- Pros – The pros of modifying your loan include…
- You can stay in the home at a payment that is affordable based on the income information you provided to the bank to get the modification.
- No dramatic negative impact to your credit score
- Cons – The cons of modifying your loan include if you:
- Suffer a reduction in income you will no longer be able to afford the payments and will have to start the process over.
- Are “upside down” on your mortgage after the modification, you will still be paying substantially inflated housing payments
- Are “upside down” on your mortgage after the modification, you may still be compromising your standard of living due to high cost of housing
- And, if you are “upside down” on your mortgage after the modification, you may still have little or no chance of building equity in less than 20 years.
V. Litigation / Foreclosure Defense
If none of the above choices are acceptable to you, then you may be interested in pursuing a Foreclosure Defense strategy. In short, a foreclosure defense strategy affords you the opportunity to stop making payments on the mortgage, property tax, and property insurance while an attorney defends your legal rights against the foreclosure action.
- Pros – The pros of pursuing a foreclosure defense strategy include…
- The opportunity to save your monthly housing expenses for an indefinite period of time. This money can be later used for moving expenses, housing, or as a down payment on a subsequent home purchase.
- This option gives you the most time to get your affairs in order and to plan for your next step.
- Cons – The cons of pursuing a foreclosure defense strategy include…
- You will eventually lose the house unless the bank agrees to allow resumption of payments or full payment of the loan is tendered (this is also referred to as “redemption”).
- You will have the dramatic negative impact of a foreclosure on your credit score.
- The servicer may pursue a deficiency judgment for the difference between the amount of the mortgage loan and the foreclosure sale price.
- If the bank waives the deficiency, there may be tax implications. This results in a cancellation of debt that is considered by the IRS to be taxable income. However, exceptions to this rule include Insolvency (your total secured debts were higher than the Fair Market Value of your assets at the time of foreclosure sale) and Bankruptcy (filing for Ch. 7 Bankruptcy would discharge this liability).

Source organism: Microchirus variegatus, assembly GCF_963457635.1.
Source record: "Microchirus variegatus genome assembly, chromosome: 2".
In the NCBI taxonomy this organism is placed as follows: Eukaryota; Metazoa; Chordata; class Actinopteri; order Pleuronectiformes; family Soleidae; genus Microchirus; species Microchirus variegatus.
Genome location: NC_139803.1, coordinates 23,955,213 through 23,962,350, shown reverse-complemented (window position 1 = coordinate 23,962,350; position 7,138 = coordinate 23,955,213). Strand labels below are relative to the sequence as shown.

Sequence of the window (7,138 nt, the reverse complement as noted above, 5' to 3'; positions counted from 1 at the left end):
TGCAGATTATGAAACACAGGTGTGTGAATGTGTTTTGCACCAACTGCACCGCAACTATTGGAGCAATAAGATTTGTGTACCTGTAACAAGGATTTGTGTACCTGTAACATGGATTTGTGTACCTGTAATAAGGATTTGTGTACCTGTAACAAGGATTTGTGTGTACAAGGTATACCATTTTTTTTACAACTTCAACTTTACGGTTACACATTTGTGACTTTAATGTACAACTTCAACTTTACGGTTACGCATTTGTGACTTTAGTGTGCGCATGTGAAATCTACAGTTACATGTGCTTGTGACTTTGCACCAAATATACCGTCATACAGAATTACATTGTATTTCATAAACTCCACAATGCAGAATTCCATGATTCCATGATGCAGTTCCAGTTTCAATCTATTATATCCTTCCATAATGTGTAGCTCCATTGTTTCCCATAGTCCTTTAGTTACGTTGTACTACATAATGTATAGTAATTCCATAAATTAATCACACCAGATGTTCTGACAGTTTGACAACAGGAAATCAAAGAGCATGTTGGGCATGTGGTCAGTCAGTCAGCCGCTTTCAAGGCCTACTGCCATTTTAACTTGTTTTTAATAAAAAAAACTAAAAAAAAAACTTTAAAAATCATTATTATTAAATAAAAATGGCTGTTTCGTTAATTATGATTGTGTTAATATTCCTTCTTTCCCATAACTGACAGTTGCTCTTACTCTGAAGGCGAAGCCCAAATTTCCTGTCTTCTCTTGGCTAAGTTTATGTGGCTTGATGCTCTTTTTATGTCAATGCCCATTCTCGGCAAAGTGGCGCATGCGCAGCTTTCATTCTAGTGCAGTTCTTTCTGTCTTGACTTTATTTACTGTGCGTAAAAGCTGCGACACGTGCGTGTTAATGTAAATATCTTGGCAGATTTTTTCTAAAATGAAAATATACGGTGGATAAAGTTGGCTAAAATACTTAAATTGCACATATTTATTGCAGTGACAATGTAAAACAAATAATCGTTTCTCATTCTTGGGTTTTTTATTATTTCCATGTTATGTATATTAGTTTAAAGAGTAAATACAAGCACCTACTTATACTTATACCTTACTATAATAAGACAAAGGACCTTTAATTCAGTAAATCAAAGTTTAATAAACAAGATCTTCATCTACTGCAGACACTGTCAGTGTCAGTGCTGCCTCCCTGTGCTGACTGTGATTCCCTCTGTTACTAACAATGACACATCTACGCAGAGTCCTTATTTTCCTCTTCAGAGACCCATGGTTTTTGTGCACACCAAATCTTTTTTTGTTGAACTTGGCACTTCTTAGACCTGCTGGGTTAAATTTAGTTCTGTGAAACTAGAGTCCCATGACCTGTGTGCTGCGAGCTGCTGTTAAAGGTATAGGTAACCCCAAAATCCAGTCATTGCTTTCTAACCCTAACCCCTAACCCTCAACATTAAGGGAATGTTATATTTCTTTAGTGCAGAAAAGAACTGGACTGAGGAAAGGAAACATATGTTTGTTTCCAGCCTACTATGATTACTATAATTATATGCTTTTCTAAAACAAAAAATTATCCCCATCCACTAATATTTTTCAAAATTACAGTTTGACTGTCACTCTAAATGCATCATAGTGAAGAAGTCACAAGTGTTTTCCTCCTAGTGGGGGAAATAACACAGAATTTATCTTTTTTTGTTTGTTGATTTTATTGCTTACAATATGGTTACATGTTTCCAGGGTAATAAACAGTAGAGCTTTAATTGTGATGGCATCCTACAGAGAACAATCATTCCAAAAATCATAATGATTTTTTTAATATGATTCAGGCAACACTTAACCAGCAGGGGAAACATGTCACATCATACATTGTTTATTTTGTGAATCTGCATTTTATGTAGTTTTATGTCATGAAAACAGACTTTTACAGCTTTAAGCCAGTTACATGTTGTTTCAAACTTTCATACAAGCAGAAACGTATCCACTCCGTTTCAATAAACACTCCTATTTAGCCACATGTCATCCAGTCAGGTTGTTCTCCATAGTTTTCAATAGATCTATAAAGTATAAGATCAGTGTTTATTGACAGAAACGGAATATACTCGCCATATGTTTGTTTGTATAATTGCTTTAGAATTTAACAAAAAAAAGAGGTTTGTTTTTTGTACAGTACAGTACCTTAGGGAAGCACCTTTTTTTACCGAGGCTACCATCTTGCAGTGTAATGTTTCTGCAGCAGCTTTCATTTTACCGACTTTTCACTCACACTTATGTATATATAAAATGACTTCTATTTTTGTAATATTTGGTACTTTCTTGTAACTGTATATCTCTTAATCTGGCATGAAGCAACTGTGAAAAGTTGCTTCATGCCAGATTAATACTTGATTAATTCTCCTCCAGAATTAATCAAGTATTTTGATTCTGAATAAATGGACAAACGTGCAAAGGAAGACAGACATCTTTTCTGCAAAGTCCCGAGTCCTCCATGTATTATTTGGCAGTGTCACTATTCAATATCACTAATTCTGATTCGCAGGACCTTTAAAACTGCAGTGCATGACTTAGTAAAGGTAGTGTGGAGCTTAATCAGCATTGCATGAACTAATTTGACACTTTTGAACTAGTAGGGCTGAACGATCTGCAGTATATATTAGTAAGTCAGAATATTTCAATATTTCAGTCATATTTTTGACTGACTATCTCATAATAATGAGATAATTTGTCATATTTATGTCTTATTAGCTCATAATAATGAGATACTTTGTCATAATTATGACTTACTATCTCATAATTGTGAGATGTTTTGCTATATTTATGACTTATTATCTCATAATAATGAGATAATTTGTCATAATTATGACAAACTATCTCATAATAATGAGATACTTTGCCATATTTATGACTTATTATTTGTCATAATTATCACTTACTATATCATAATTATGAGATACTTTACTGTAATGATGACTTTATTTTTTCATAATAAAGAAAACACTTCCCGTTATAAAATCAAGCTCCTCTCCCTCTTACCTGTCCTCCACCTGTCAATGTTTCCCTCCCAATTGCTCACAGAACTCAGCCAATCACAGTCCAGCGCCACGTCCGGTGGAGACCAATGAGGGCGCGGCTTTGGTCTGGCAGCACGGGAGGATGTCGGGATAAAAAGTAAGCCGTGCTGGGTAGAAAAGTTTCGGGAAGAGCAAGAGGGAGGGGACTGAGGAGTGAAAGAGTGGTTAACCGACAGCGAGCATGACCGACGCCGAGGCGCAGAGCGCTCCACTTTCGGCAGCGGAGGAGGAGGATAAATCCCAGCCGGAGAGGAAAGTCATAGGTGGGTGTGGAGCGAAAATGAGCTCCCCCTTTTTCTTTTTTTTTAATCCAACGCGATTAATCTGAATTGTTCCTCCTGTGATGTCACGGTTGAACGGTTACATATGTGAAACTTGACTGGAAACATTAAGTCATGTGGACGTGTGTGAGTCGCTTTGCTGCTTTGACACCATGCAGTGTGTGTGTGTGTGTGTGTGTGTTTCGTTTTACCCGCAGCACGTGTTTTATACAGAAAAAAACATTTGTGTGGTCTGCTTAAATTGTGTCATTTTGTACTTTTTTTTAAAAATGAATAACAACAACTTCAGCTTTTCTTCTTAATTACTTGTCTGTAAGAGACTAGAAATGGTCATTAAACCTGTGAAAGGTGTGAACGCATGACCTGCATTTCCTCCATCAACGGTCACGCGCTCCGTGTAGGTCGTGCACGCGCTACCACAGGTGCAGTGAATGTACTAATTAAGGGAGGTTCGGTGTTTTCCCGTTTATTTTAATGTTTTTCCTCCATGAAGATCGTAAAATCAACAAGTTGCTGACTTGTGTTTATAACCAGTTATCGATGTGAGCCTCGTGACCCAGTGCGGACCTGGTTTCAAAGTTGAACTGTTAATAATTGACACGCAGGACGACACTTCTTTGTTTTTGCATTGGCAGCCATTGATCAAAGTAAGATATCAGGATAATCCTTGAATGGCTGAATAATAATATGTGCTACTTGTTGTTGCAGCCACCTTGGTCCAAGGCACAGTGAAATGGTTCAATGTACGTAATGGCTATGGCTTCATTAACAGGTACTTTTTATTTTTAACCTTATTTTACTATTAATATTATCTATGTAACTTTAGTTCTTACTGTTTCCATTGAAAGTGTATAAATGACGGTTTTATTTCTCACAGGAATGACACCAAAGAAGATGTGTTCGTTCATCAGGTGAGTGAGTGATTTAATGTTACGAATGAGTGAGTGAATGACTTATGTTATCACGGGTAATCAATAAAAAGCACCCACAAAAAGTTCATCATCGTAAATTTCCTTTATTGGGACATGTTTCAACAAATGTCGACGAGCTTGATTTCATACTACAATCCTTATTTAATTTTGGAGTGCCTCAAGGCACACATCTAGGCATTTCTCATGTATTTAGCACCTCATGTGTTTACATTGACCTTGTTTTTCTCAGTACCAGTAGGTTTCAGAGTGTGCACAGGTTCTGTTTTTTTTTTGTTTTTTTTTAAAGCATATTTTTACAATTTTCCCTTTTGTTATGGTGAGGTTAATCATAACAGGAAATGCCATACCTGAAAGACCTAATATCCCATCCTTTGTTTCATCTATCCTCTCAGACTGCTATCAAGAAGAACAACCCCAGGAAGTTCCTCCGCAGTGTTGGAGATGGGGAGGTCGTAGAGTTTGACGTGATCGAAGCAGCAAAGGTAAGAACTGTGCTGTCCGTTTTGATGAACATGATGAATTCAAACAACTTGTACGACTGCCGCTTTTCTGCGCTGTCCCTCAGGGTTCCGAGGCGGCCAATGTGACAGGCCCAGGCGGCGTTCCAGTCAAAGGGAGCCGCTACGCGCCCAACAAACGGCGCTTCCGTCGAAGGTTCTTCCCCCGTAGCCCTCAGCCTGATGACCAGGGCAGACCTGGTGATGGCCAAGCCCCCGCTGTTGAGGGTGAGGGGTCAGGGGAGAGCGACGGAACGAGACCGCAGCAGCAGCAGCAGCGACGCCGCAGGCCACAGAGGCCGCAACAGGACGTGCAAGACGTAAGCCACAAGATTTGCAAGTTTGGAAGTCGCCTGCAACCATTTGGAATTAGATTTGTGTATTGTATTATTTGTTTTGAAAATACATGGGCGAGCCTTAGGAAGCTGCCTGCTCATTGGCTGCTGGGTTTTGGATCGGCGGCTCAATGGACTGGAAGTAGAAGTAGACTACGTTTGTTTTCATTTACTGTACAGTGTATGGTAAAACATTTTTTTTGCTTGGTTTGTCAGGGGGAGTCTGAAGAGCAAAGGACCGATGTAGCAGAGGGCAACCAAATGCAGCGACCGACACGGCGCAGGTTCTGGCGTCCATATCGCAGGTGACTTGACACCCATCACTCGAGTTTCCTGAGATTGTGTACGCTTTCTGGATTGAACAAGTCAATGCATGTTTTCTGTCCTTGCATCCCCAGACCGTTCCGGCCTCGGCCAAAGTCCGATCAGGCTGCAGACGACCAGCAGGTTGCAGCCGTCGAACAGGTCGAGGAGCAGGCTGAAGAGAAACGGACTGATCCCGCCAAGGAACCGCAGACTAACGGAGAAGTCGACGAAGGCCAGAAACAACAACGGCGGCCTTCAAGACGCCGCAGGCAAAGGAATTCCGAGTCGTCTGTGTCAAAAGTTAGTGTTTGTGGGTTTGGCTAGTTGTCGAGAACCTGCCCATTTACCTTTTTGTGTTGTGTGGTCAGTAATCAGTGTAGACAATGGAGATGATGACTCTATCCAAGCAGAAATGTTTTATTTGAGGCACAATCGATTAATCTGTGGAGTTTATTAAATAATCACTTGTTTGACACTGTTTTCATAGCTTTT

Filing a Chapter 13 Bankruptcy may enable you to “strip off” any fully unsecured liens on your property. If your home is worth less than what you owe on your first mortgage, then any subsequent mortgages are fully unsecured in that there is no equity in the property above the first mortgage to secure them. In this scenario, a Chapter 13 bankruptcy may enable you to discharge the debts associated with the subsequent mortgages as well as strip off the liens completely. At the end of your successful Chapter 13 payment plan, you keep the house with only the first mortgage.
- Pros - The pros of pursuing a Chapter 13 Bankruptcy strategy include…
- Discharge and strip of any 2nd mortgages or Home Equity Lines of Credit
- Discharge of most unsecured debt (including credit cards, medical bills, etc.)
- Once the Chapter 13 plan is confirmed, all creditors must abide by the terms and honor the outcome.
- Cons - The cons of pursuing a Chapter 13 Bankruptcy strategy include…
- Filing Bankruptcy will negatively impact your credit score
- The Chapter 13 plan will last 3 or 5 years and you only get your discharge if and when the plan is completed.
- Bankruptcy may not be the best option for everyone at every time and an attorney should always be consulted with prior to making a decision as to whether or not to file.
If you have questions about foreclosure, loan modification, bankruptcy; or other alternatives, please feel free to call my office at 888-886-0020. Or, send an e-mail to firstname.lastname@example.org, or complete the contact form below.